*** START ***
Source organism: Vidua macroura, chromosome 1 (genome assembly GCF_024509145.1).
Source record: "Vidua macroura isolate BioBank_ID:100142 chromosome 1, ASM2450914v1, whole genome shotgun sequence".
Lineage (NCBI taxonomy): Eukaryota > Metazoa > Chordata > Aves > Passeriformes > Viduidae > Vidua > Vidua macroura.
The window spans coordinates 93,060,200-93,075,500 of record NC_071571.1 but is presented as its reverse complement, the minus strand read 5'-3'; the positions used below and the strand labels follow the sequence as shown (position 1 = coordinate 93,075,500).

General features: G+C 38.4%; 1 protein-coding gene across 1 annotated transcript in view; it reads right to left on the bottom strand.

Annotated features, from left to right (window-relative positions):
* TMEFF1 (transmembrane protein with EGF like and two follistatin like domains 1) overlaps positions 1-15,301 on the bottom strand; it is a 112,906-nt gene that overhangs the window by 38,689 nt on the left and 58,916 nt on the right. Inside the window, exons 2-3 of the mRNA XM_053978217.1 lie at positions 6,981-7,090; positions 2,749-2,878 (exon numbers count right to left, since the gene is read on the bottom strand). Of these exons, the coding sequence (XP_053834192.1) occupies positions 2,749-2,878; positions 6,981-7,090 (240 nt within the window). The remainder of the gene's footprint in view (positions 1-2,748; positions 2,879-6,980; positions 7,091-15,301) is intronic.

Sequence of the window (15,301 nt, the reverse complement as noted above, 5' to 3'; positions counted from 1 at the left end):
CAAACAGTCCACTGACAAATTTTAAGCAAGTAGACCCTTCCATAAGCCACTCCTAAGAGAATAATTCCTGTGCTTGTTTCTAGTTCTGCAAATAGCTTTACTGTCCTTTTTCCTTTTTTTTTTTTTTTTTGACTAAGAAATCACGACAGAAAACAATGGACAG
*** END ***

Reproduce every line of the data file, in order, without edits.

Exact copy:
Source organism: Vidua macroura, chromosome 1 (genome assembly GCF_024509145.1).
Source record: "Vidua macroura isolate BioBank_ID:100142 chromosome 1, ASM2450914v1, whole genome shotgun sequence".
Lineage (NCBI taxonomy): Eukaryota > Metazoa > Chordata > Aves > Passeriformes > Viduidae > Vidua > Vidua macroura.
The window spans coordinates 93,060,200-93,075,500 of record NC_071571.1 but is presented as its reverse complement, the minus strand read 5'-3'; the positions used below and the strand labels follow the sequence as shown (position 1 = coordinate 93,075,500).

General features: G+C 38.4%; 1 protein-coding gene across 1 annotated transcript in view; it reads right to left on the bottom strand.

Annotated features, from left to right (window-relative positions):
* TMEFF1 (transmembrane protein with EGF like and two follistatin like domains 1) overlaps positions 1-15,301 on the bottom strand; it is a 112,906-nt gene that overhangs the window by 38,689 nt on the left and 58,916 nt on the right. Inside the window, exons 2-3 of the mRNA XM_053978217.1 lie at positions 6,981-7,090; positions 2,749-2,878 (exon numbers count right to left, since the gene is read on the bottom strand). Of these exons, the coding sequence (XP_053834192.1) occupies positions 2,749-2,878; positions 6,981-7,090 (240 nt within the window). The remainder of the gene's footprint in view (positions 1-2,748; positions 2,879-6,980; positions 7,091-15,301) is intronic.

Sequence of the window (15,301 nt, the reverse complement as noted above, 5' to 3'; positions counted from 1 at the left end):
CAAACAGTCCACTGACAAATTTTAAGCAAGTAGACCCTTCCATAAGCCACTCCTAAGAGAATAATTCCTGTGCTTGTTTCTAGTTCTGCAAATAGCTTTACTGTCCTTTTTCCTTTTTTTTTTTTTTTTTGACTAAGAAATCACGACAGAAAACAATGGACAG